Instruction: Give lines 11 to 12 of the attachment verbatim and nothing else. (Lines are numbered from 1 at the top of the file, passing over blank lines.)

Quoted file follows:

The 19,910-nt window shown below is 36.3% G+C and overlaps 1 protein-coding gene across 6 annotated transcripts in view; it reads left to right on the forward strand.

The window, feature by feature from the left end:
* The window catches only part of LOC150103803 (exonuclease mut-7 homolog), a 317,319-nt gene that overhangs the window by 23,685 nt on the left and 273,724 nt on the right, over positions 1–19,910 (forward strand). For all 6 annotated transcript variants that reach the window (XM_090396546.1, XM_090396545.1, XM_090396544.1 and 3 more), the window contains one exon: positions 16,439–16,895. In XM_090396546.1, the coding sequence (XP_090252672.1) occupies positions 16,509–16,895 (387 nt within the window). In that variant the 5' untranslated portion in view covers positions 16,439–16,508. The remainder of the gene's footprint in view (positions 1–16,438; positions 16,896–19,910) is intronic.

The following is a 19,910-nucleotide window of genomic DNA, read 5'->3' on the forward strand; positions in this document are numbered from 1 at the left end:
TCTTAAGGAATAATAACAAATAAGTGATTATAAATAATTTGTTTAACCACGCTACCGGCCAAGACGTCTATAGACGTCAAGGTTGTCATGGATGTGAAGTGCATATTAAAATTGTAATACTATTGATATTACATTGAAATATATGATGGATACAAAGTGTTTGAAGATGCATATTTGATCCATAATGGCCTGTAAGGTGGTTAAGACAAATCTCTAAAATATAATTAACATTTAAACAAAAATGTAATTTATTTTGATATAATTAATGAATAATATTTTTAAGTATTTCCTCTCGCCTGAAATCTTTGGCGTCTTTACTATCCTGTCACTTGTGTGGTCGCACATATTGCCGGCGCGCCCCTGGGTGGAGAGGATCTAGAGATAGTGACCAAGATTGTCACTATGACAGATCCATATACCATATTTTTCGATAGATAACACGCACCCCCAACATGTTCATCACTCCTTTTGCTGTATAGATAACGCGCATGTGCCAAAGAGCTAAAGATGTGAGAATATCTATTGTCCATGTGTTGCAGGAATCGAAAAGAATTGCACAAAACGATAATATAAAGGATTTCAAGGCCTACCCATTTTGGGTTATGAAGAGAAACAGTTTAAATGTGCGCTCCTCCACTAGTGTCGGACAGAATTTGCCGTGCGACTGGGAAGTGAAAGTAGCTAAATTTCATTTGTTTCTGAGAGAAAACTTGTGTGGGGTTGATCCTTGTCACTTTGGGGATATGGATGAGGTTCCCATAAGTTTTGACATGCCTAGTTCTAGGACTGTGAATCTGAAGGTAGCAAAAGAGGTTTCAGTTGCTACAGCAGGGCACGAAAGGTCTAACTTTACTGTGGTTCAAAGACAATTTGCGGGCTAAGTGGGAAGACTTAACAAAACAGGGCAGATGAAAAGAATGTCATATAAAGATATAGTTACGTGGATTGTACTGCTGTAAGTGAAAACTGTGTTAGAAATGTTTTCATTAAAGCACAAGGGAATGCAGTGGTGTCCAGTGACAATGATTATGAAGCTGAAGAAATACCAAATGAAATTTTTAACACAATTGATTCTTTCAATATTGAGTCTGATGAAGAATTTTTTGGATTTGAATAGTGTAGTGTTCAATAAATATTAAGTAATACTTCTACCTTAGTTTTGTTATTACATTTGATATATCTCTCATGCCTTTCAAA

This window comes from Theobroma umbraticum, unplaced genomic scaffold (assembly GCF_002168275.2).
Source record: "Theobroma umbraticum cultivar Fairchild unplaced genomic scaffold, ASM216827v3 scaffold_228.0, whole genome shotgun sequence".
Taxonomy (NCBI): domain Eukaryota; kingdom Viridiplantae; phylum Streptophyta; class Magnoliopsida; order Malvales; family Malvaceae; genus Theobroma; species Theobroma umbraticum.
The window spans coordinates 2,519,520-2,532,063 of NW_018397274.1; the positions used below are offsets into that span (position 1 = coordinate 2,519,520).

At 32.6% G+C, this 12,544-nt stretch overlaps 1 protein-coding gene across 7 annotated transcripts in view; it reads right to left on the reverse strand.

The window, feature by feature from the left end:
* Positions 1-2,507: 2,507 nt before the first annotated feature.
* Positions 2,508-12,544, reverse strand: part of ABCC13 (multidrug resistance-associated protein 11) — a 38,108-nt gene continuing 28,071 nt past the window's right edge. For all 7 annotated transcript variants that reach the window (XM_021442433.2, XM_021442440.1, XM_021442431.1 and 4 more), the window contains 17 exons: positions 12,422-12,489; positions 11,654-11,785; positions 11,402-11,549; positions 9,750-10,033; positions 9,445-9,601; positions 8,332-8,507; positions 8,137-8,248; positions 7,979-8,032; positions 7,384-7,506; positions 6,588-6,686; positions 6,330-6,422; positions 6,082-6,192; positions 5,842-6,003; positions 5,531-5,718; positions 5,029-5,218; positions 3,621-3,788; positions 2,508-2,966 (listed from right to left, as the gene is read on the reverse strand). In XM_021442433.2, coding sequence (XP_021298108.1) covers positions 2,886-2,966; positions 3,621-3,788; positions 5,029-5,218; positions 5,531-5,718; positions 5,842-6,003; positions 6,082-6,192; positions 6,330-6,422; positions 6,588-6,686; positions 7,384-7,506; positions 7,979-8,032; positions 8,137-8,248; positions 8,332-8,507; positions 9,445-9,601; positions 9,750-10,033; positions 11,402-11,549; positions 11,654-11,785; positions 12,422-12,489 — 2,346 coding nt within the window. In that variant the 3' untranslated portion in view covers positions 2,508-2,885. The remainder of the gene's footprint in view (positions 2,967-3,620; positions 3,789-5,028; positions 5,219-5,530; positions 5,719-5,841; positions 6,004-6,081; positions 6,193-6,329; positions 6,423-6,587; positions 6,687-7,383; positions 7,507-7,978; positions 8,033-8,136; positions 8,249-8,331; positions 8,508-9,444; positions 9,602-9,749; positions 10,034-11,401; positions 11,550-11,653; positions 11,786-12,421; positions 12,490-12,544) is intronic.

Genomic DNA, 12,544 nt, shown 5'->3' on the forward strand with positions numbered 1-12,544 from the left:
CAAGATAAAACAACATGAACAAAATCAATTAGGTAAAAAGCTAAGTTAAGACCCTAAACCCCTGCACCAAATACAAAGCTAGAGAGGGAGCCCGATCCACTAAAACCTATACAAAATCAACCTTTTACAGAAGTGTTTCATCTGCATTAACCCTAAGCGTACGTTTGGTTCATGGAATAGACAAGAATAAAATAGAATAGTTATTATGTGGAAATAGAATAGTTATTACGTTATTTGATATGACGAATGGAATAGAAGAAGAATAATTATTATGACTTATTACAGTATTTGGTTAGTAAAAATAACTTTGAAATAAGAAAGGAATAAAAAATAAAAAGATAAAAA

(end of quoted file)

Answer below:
The window, feature by feature from the left end:
* Positions 1-2,507: 2,507 nt before the first annotated feature.